Wednesday, September 23, 2009
Col. Muammar el-Qaddafi, the Libyan leader, took the lectern at the United Nations on Wednesday morning for his first address at the General Assembly, and delivered a long and rambling diatribe — far exceeding the 15-minute limit on speeches — against the United Nations Security Council and a host of other perceived enemies, while urging the world to welcome President Obama, referring to him as “our son.”
In the first third of a speech that lasted more than 90 minutes, Colonel Qaddafi focused on what he called the inherent unfairness of the United Nations, which gives the five permanent members of the Security Council far more authority than the nations in the General Assembly. This, Mr. Qaddafi said, was dictatorship, not democracy, and as such, “was terrorism itself.”
And when was the last time the Colonel held elections in his democracy?
The Afghan war, too, he said, should be investigated for possible prosecution. At times, Colonel Qaddafi veered into conspiracy, saying, for example, that the H1N1 influenza virus, also called swine flu, might be a military or corporate weapon that got out of a lab and intimating an Israeli hand behind the assassination of President John F. Kennedy.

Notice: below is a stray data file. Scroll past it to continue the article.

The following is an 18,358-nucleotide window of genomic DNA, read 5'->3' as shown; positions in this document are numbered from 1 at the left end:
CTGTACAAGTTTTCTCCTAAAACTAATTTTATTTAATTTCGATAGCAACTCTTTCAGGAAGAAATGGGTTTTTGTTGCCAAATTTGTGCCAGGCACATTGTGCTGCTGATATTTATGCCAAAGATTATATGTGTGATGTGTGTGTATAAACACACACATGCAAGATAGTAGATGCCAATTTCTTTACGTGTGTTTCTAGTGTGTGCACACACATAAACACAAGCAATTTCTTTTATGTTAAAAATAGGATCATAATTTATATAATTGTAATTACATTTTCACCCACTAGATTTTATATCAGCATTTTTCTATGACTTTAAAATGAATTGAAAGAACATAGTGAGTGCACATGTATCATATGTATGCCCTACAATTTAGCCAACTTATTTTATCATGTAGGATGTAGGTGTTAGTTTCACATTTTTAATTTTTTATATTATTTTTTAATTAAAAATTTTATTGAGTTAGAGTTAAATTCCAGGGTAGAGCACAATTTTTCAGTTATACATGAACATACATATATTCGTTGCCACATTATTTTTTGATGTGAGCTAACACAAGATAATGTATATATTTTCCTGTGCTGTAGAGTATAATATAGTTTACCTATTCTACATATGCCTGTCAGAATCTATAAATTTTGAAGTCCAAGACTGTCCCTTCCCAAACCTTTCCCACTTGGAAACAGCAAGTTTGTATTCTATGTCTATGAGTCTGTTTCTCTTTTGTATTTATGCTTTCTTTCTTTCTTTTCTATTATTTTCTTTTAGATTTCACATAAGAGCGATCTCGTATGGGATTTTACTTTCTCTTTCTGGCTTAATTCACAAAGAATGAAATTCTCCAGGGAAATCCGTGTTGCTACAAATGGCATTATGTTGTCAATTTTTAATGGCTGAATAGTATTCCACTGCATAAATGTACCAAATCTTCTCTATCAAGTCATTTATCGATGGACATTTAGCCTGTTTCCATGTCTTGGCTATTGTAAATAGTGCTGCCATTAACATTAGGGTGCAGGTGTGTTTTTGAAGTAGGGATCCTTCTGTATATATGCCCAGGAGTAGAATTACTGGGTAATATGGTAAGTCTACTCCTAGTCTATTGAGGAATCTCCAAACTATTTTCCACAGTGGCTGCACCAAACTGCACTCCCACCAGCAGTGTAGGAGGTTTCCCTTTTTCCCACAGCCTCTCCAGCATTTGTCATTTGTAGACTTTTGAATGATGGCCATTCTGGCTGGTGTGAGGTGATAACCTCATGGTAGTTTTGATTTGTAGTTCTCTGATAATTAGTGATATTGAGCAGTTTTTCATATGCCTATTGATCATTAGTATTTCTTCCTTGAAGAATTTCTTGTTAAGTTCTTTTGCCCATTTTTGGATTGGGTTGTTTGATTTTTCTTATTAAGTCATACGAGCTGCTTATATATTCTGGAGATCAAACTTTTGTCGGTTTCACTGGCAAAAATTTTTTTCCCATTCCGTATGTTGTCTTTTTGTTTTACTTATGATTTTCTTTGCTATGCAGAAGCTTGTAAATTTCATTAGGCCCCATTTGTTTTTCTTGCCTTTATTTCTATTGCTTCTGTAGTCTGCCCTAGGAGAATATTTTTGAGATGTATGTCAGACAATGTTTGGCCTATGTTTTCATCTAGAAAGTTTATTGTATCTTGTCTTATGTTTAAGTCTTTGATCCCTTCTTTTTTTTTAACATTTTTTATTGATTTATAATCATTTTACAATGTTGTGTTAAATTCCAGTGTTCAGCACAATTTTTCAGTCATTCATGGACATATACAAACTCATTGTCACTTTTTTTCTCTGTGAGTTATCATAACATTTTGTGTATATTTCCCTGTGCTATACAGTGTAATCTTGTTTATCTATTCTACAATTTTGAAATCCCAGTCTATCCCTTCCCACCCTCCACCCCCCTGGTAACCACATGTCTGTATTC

The Israeli-Palestinian conflict, he said, should be solved by the creation of a single state, which Mr. Qaddafi calls Israteen, but Mr. Qaddafi stressed it is wrong to infer that Arabs hate the Jews. “You are the ones who burned them, not us. You expelled them,” he said, referring apparently to European nations.
For Mr. Obama personally, however, he had only warm words, calling on the collected nations to welcome “our son” on the occasion of his first United Nations appearance. “We are content and happy if Obama can stay forever as the president of America,” he said, saying he feared America would return to its old ways after the end of his term.